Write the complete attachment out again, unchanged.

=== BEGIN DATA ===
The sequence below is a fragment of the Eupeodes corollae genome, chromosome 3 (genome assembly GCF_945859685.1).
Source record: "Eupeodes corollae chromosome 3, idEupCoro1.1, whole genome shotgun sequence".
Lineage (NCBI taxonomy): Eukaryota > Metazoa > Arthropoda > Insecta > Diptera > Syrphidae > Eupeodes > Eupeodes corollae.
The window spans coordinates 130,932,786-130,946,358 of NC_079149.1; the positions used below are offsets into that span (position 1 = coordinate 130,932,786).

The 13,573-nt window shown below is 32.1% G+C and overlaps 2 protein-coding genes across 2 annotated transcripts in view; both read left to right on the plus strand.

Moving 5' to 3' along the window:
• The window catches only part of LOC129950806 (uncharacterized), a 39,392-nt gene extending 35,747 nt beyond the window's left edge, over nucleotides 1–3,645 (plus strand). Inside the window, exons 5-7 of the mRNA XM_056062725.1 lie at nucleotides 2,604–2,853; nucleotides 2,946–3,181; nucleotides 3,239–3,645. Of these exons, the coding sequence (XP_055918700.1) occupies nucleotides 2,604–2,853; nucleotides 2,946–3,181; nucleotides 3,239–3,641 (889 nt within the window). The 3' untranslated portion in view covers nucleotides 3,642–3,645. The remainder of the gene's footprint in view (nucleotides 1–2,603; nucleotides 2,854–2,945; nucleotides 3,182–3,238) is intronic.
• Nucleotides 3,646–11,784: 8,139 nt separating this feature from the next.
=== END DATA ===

The sequence below is a fragment of the Eupeodes corollae genome, chromosome 3 (genome assembly GCF_945859685.1).
Source record: "Eupeodes corollae chromosome 3, idEupCoro1.1, whole genome shotgun sequence".
Lineage (NCBI taxonomy): Eukaryota > Metazoa > Arthropoda > Insecta > Diptera > Syrphidae > Eupeodes > Eupeodes corollae.
The window spans coordinates 130,932,786-130,946,358 of NC_079149.1; the positions used below are offsets into that span (position 1 = coordinate 130,932,786).

The 13,573-nt window shown below is 32.1% G+C and overlaps 2 protein-coding genes across 2 annotated transcripts in view; both read left to right on the plus strand.

Moving 5' to 3' along the window:
• The window catches only part of LOC129950806 (uncharacterized), a 39,392-nt gene extending 35,747 nt beyond the window's left edge, over nucleotides 1–3,645 (plus strand). Inside the window, exons 5-7 of the mRNA XM_056062725.1 lie at nucleotides 2,604–2,853; nucleotides 2,946–3,181; nucleotides 3,239–3,645. Of these exons, the coding sequence (XP_055918700.1) occupies nucleotides 2,604–2,853; nucleotides 2,946–3,181; nucleotides 3,239–3,641 (889 nt within the window). The 3' untranslated portion in view covers nucleotides 3,642–3,645. The remainder of the gene's footprint in view (nucleotides 1–2,603; nucleotides 2,854–2,945; nucleotides 3,182–3,238) is intronic.
• Nucleotides 3,646–11,784: 8,139 nt separating this feature from the next.